Couldn't agree more. Berman is one of the top 10 (wait...let's double check ESPN's roster...), top 5 talents ESPN has. In fact, I propose a White House petition to bring back, back, back, back, back the Berman/Jackson NFL Primetime.
As a die-hard Marquette fan, it is hard to put into words the impact guards Jerel McNeal, Wesley Matthews and Dominic James have had on the program the past four years. From Day 1, then head coach Tom Crean knew he had a special recruiting class, inserting all three into the starting lineup the very first time they suited up in a Golden Eagle jersey. But each of the three-headed backcourt has taken a different road to get to their current situation, waiting to find out if they will be picked in Thursday's 2009 NBA Draft.
In McNeal's case, he has shown a steady improvement each year at Marquette. As a freshman, the Hillcrest grad often looked like a chicken with his head cut off, forcing wild shots and turning the ball over at a high rate. His outside shot was as erratic as Britney Spears' behavior circa 2006. But year-by-year, McNeal continued to make strides with his all-around game. His three-point percentage was almost 40 percent his senior season and he displayed the tenacity to be a go-to player at the collegiate level, creating his own shot off the dribble almost at will. That scoring instinct eventually allowed him to become Marquette's all-time leading scorer and earned him second team All-American and first team All-Big East honors this past season.
Defensively, McNeal has always been a thorn in the opposition's side as confirmed by his Big East Defensive Player of the Year honor in 2006-2007. His ability to make a break on a ball in his passing lane to create steals or deflections is as natural as anyone's in college basketball.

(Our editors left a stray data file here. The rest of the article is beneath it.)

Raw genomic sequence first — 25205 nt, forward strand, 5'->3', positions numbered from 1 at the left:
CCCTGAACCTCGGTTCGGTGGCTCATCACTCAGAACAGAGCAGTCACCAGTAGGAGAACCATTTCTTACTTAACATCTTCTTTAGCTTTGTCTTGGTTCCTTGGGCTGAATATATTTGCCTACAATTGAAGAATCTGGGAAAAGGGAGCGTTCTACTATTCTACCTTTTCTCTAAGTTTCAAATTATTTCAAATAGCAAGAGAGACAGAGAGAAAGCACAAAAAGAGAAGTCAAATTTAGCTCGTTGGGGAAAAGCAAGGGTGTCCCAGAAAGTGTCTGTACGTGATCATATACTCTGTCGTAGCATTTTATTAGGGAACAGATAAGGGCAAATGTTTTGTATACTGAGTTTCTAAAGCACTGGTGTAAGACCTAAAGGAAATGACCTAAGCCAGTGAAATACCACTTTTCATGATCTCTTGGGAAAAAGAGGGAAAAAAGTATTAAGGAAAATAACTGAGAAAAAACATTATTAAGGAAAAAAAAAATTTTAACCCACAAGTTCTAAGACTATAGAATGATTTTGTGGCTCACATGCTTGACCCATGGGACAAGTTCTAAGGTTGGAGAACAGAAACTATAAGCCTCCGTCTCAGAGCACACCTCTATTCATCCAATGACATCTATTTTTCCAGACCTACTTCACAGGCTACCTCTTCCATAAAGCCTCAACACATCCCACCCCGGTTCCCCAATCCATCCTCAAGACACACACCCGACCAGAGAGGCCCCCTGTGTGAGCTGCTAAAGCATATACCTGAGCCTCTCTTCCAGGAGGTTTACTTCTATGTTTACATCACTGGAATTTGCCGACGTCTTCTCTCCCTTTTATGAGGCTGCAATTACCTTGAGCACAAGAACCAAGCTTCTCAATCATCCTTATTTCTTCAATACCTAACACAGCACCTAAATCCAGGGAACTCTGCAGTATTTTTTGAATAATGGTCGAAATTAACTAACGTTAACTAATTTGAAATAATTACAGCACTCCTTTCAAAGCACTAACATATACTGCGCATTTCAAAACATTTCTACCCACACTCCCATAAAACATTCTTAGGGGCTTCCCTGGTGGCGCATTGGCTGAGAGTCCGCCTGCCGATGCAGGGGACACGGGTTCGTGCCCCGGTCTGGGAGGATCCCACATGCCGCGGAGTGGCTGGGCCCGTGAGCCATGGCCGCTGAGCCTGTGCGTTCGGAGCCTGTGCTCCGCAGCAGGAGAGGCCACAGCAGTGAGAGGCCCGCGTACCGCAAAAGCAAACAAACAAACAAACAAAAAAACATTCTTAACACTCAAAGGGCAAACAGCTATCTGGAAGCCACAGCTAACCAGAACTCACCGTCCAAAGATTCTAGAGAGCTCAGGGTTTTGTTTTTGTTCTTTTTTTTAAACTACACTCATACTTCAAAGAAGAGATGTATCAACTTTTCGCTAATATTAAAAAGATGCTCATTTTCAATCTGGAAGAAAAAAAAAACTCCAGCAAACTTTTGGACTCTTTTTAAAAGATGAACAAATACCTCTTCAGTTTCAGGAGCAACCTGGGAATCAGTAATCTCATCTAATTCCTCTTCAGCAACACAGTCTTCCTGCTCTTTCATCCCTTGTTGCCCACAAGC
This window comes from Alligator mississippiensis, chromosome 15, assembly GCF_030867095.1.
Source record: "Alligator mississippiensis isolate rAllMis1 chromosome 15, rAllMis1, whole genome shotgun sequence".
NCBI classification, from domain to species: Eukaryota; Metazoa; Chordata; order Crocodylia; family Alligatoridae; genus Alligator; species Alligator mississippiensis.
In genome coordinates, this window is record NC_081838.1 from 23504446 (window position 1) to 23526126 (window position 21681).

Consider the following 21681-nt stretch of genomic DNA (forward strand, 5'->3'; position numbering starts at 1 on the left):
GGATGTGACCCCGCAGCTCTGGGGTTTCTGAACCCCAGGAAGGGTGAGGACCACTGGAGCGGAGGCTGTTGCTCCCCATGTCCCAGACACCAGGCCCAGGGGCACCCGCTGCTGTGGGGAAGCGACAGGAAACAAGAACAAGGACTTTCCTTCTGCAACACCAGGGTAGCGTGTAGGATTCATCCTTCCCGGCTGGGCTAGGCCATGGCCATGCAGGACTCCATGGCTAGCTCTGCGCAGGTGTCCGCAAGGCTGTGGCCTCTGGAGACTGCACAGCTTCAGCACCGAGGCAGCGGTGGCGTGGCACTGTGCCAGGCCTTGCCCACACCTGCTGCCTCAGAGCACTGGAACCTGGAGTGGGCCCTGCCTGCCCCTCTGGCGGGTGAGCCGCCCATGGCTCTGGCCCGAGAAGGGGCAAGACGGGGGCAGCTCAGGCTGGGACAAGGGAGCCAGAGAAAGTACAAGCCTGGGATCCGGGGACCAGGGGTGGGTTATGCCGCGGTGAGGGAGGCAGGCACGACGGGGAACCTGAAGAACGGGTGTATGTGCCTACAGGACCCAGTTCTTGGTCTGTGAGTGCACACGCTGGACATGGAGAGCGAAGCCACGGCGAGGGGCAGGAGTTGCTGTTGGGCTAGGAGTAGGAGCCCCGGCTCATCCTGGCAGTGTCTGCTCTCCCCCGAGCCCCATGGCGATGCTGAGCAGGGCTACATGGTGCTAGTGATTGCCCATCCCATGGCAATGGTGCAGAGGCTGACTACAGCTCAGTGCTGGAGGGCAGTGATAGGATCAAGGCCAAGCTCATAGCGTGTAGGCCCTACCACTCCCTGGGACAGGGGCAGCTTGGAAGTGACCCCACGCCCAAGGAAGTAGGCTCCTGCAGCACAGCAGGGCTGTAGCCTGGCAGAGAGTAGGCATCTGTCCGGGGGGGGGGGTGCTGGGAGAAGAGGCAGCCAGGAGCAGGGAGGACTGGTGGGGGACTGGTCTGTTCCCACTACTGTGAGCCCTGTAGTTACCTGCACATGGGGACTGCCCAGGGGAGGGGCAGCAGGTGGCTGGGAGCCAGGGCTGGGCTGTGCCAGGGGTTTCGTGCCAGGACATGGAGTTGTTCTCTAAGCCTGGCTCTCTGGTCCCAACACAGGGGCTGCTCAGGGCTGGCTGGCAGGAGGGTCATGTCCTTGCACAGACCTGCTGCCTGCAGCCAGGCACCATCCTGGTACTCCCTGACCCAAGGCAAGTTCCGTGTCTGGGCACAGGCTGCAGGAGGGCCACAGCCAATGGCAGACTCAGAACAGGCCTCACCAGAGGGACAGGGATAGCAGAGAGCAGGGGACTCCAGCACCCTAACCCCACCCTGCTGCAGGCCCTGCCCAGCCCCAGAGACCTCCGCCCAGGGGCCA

The biggest thing holding McNeal back is his "tweener" label. The Chicago native measured in at 6-3 at the 2009 NBA Draft Combine which is not the ideal size for an NBA shooting guard. And while he occasionally ran the point at MU and has decent handles, he certainly is not a true point guard.
"I think initially the situation is I'll be a bit of combo type guard," McNeal told TSB.net founder Paul M. Banks at the Combine. "The most important thing, and this is why I'm so confident I can do it, is be able to guard both positions... From an offensive standpoint, it's just a readjustment of a mindset of exactly what you need to do in a game. It's not that difficult for me."
McNeal is pretty much a lock to be drafted in the second round, but I stand by my belief (and call it homering if you'd like) that if McNeal were two inches taller, we would hear his name being mentioned as a possible lottery pick.
James' career at Marquette is almost the complete opposite of McNeal's. While Jerel progressed season after season after season, James' play peaked right off the bat in his freshman campaign. The 5-11 point guard averaged 15.3 points, 4.5 rebounds and 5.4 assists per game in his first year in blue and gold, earning him Big East Freshman of the Year honors. Those impressive numbers immediately thrust James onto the national scene and NBA scouts' radars, with some projecting him as a future lottery pick.
James' numbers dipped off his final three years at Marquette, massively dropping his draft stock. There has never been a question regarding his athleticism. To see someone his size dunk with ease, throwing down back-handed dunks like he was a power forward was almost breath-taking at times. His ability to drive to the basket and create for open teammates has always been a strength as well. The flaw in James' game comes with his outside shot. Consistency was a major issue as he shot less than 30 percent from downtown during his senior season, at times erasing any confidence he had from the perimeter.